A recent poll by Which magazine shows that TSB is now regarded as poor and rated even lower than RBS and other lenders responsible for the financial crisis.

In February 2018, TSB was highly ranked by its customers as a bank you can trust, but then the sky fell in for the bank when their new IT systems that hadn’t been tested sufficiently collapsed and many customers were locked out of their accounts for days or weeks in some cases.

Some customers had accidental access to other people’s accounts, the bank had little idea of what to do and their communication with customers was poor leaving many very angry at what happened.

To make matters worse, many fraudsters jumped on the bandwagon and began sending fake emails and making calls to TSB customers, leading to a large number of frauds.

The problems led the FCA to begin an investigation with the Prudential Regulation Authority.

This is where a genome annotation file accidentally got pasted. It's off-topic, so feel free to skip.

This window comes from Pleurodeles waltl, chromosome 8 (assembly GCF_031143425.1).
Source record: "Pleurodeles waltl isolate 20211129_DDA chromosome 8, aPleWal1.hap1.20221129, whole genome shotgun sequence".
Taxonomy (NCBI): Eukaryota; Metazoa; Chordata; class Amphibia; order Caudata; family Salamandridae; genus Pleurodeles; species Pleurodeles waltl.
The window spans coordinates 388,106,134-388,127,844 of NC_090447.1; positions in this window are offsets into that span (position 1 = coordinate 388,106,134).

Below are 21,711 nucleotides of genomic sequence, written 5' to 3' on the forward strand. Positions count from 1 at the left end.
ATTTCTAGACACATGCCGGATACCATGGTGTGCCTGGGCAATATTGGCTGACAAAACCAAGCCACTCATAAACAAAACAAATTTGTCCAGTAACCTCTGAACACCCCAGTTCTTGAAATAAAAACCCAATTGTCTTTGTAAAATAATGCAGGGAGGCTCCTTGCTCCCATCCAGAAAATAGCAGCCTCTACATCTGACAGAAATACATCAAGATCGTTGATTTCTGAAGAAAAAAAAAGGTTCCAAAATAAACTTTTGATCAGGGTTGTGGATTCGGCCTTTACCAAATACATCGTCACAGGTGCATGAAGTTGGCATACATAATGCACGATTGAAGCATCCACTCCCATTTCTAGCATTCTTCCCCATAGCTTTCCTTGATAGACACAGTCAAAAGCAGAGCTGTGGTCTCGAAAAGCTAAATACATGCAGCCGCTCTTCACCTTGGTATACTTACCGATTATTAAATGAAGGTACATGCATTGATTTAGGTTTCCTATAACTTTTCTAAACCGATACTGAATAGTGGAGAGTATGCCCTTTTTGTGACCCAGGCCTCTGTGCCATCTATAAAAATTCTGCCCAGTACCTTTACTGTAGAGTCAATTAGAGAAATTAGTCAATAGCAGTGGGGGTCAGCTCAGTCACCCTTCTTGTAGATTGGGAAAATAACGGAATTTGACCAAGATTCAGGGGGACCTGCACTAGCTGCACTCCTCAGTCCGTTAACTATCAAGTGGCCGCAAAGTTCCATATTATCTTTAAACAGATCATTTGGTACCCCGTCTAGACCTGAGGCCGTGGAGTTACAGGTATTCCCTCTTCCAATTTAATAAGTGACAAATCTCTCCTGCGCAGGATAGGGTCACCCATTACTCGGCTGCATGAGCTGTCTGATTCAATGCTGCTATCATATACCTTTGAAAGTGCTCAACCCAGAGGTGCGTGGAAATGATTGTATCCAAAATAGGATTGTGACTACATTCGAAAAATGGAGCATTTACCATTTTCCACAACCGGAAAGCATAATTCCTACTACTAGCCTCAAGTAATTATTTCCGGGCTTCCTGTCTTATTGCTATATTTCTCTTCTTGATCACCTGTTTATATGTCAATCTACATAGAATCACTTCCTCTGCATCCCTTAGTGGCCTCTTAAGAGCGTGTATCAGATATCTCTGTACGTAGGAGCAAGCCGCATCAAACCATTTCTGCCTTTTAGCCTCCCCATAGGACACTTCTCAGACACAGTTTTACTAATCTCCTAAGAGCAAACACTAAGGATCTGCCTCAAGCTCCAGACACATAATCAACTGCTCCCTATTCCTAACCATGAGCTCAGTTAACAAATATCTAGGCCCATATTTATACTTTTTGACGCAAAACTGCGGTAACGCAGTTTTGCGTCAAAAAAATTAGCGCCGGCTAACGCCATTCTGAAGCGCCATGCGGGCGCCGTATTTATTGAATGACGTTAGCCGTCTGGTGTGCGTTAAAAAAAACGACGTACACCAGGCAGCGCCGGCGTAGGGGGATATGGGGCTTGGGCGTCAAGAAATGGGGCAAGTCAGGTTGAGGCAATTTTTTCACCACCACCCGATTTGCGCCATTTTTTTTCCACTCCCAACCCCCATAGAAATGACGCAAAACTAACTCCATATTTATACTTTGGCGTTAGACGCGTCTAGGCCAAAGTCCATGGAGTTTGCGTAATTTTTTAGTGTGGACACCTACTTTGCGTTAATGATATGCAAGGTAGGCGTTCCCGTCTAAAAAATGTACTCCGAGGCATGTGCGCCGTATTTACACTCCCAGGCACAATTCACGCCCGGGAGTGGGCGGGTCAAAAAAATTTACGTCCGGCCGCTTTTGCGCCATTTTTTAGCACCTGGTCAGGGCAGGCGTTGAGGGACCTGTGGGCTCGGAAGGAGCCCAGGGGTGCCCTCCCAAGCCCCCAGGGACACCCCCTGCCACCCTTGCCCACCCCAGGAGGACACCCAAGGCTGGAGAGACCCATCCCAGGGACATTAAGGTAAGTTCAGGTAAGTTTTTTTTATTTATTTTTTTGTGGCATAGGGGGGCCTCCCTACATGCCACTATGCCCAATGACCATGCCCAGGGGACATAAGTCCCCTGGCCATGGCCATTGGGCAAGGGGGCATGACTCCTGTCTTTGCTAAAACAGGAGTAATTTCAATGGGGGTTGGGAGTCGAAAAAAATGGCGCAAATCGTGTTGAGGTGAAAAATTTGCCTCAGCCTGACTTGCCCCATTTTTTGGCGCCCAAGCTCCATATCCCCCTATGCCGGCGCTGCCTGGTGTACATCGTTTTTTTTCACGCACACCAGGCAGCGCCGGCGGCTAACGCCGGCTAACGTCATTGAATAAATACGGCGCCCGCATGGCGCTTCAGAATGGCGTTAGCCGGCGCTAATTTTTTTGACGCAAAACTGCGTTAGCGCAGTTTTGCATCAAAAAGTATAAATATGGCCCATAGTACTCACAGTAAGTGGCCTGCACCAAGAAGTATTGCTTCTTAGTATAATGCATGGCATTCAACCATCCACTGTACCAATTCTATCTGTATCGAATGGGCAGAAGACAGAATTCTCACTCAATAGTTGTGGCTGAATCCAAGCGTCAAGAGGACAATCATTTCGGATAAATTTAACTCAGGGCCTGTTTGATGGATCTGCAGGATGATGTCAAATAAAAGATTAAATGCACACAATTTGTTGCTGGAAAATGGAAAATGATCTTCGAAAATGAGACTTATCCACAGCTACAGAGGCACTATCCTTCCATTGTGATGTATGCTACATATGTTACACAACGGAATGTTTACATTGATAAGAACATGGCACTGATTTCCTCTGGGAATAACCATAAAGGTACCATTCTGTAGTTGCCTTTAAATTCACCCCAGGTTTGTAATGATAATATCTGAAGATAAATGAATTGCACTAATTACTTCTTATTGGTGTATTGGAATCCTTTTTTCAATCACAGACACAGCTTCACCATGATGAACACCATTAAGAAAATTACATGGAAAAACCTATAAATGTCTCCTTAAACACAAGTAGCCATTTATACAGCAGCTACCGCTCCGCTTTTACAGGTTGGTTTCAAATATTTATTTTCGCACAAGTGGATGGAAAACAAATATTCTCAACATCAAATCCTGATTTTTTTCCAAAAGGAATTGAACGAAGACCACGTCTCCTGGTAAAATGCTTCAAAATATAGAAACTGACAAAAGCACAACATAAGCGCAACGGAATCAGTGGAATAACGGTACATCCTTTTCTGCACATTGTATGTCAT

Up to 1.9 million people using TSB’s digital and mobile banking found themselves locked out of their bank accounts following the migration of data on customers from former owner Lloyds’ IT system to a new one managed by current owner Sabadell.

TSB CEO Dr Pester told MPs on the Treasury Committee that he took “absolute responsibility” for the problems, but said the migration of billions of customer records was successful “to the penny” and the underlying engine of the bank was “working well”.

Paul Pester lost his job but the damage done to consumer confidence will take a long time to recover.

The problems had a simple cause – inadequate testing of the new systems in order to save time and stay on schedule.  That was a bad judgement.

The lesson is clear – do not take risks with customer data as you may end up very sorry.

If you’ve had bad experiences with TSB – let me know by email.